Buying a Business in 2018 – The SBA’s New Frontier

 In eBiz Insights

Many of us remember the days, not long ago, when getting approval for an SBA loan had about the same probability as the Cleveland Browns winning the Super Bowl.  There was about a three-year stretch, from 2008 to 2011, where small business loans became a virtual impossibility.

Things have steadily gotten better. And 2018 will  be a game-changer. New rules took effect at the start of the year that make it much easier for entrepreneurs to get the startup capital they need.

More Flexible Rules to Help Borrowers

There are quite a few changes and clarifications to the SBA’s underwriting requirements which make it far easier for sellers to sell and buyers to buy. Many of them involve larger transactions, where the value of the business goodwill is above $500K.

It will now be commonplace for loans to be approved with just a 10% down payment. A 25% capital infusion has been the norm for years. Not so anymore. The 10% down payment can be all buyer equity. It can also be a 5%-5% split between buyer and and a seller-carry-note. This equity can be in the form of cash, a seller-carry-note or “assets other than cash.”

That term “assets other than cash” includes the goodwill and intangible assets of the company, which could be trademarks, patents, copyrights, web URL’s, trade names, customer and email lists, a wide assortment. Here’s the joy of it.  In some cases, the “assets other than cash” will account for the entire 10% injection of equity for the down payment, so no added cash would be needed by the buyer.

Great Time to Sell

There are several new guidelines that make this a great time to sell your company. One of the huge changes that will have a tremendously favorable impact involves the obligations on sellers. No longer will Seller Carry Notes be a requirement for loan approval. It’s been typical for a 10% or 15% seller note to be part of the deal, alongside the buyer’s equity, to get SBA deals across the finish line. And that obligation has been a huge hurdle for many sellers who don’t want to incur the risk and hassle. Many sellers simply want to complete their post-sale transition period, take 100% of their cash proceeds and be onto their next venture.

Another favorable change involves the length of time the SBA will allow the seller to remain involved with the business. Currently, most Sellers are forbidden to remain active in the business longer than 12 months. Lenders think it’s risky when a Seller sticks around too long. But that restriction will go away, giving Buyers the ability to retain the former owner as a longterm manager or key employee.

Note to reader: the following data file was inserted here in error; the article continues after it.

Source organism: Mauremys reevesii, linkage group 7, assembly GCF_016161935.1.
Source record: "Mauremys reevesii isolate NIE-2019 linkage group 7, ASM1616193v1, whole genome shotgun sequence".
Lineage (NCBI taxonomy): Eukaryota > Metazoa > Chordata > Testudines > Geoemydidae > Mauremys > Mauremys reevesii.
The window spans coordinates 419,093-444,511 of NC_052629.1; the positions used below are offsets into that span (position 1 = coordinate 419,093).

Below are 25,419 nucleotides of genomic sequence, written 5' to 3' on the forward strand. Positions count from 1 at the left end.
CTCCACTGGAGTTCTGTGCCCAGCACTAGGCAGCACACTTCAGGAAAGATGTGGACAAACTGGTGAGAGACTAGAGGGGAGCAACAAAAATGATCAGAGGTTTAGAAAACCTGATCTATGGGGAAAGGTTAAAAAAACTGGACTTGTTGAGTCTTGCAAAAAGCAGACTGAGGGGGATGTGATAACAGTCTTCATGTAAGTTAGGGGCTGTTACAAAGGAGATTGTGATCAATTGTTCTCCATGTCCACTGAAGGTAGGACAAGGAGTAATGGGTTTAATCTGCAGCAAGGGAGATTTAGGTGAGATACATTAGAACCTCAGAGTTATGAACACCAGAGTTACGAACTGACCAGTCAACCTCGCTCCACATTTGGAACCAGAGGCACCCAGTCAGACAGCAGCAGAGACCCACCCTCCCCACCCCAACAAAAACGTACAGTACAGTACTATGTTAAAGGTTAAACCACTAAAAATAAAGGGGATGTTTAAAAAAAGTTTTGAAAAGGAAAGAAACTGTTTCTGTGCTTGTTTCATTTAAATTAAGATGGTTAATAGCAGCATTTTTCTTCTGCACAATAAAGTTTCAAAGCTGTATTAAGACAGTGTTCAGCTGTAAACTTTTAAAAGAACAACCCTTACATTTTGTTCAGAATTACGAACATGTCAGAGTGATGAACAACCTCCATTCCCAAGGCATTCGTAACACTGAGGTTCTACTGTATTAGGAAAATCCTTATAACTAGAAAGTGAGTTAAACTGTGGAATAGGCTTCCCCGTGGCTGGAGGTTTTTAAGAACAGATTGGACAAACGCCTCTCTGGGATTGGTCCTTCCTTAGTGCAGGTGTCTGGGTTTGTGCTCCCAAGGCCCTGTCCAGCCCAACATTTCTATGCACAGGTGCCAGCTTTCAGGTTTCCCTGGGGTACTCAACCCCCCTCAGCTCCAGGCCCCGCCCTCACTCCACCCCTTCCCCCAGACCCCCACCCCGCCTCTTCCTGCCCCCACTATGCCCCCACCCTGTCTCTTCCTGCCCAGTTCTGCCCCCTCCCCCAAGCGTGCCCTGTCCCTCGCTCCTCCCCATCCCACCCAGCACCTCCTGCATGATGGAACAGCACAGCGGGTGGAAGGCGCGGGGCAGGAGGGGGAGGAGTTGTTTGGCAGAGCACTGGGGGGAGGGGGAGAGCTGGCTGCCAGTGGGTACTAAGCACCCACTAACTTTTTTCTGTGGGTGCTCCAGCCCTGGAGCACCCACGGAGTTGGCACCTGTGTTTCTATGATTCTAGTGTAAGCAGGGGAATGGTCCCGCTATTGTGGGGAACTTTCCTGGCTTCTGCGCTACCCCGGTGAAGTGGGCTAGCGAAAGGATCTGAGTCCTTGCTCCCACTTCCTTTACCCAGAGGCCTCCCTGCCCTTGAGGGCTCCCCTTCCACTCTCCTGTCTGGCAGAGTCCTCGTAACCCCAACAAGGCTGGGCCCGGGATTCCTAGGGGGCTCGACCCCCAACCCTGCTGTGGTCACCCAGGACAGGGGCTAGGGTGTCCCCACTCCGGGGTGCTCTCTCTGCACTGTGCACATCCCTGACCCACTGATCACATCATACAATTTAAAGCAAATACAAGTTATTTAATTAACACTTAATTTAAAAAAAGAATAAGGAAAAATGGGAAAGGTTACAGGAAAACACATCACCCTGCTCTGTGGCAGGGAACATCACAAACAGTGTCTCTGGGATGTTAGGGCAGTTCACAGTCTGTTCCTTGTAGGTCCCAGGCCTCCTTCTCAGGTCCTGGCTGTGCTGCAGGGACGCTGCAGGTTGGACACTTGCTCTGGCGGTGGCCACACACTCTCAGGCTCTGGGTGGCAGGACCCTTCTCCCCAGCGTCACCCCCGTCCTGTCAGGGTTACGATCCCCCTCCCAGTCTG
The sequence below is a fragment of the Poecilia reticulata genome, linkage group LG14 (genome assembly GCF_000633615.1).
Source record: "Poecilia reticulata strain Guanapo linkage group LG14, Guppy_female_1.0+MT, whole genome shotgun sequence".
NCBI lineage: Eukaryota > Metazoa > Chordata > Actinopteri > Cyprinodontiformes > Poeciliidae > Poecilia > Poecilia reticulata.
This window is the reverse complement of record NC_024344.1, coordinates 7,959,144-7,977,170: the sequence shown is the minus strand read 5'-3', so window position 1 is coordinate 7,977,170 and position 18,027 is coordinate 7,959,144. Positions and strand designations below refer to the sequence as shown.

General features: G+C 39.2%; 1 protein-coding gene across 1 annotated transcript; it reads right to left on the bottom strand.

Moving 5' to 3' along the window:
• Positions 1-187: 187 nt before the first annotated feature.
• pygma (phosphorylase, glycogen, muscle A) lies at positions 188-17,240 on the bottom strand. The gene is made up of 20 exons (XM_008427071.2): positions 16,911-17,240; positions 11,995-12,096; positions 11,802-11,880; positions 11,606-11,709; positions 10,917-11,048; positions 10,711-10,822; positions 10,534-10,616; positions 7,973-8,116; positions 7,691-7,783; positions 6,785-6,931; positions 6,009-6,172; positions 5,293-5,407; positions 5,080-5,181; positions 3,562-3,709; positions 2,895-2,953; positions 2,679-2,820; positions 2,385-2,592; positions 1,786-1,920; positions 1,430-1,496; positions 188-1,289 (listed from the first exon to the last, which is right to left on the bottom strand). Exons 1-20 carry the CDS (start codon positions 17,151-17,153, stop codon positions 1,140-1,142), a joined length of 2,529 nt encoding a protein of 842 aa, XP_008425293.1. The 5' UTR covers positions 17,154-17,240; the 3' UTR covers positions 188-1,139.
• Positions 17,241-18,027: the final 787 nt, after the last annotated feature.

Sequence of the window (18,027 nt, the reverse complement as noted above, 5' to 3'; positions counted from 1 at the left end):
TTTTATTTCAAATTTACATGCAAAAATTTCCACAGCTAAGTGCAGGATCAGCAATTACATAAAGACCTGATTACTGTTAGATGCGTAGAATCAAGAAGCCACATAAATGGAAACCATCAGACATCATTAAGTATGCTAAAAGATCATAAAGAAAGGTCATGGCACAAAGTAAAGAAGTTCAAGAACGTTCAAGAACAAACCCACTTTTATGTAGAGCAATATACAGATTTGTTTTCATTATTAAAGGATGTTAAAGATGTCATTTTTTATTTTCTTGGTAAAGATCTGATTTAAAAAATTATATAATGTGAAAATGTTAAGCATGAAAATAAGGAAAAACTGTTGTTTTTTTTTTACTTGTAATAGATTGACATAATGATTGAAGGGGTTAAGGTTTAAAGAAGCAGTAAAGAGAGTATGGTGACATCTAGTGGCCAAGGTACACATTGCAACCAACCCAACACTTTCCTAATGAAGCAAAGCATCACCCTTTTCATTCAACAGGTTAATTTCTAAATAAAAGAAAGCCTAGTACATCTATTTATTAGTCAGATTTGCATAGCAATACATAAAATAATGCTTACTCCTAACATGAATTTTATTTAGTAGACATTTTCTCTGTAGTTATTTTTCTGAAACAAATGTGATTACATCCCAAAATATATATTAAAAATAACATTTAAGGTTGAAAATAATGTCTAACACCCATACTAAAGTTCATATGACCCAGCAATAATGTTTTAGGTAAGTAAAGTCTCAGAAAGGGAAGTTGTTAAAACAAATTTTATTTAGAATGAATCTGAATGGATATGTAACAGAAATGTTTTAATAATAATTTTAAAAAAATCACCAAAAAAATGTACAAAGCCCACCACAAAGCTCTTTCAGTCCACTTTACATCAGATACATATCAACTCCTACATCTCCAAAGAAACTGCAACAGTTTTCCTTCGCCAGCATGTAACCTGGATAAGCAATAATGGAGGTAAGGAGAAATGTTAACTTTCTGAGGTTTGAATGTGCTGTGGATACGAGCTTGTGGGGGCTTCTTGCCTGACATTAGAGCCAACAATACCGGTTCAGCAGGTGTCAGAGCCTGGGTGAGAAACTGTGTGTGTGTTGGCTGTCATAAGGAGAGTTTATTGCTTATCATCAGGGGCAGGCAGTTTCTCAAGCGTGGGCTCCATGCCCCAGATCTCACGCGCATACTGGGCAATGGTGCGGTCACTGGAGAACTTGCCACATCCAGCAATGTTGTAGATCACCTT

There will also be a virtual shutdown of the often dreaded “standby” requirement for owners offering a Seller Carry Note. It has been customary for the SBA to impose a 24-month holding period on Sellers who carry a note for the Buyer’s benefit. This means payments from the Buyer to the Seller are deferred for two years. Now, with qualifications, there will be no standby requirements on Sellers. There’s a big but. The SBA may, under some circumstances, actually impose a 10-year holding period, which certainly would not be favorable for buyers. That would take a much deeper discussion than here.

Get Pre-Qualified BEFORE You Find a Business to Buy

I strongly recommend buyers spend some time in working with SBA or conventional lenders BEFORE they find the business they’d like to buy. They will help you pre-qualify for certain types of loans. We have several excellent SBA lenders who specialize in online and tech business transactions.

This does several positive things. Firstly, an already pre-qualified buyer will look far better prepared than most others, which will help in your discussions with Sellers and their brokers. It will also help you better understand your maximum price range and how lenders view different businesses. Then, when you finally make an offer, you’ll be way ahead of the game in the approval process.

For online businesses, simple is best. Most internet-based enterprises have little or no hard assets like heavy equipment or large amounts of hardware. Keep the deal structure simple. Avoid earn outs, long term consulting agreements, performance-based financing.

The biggest mistake I see most buyers make is simply not trying to obtain a loan. Leverage can be a very good thing when it comes to acquiring multiple cash-flow properties. Don’t let the time and hassle keep you from making great strategic moves.

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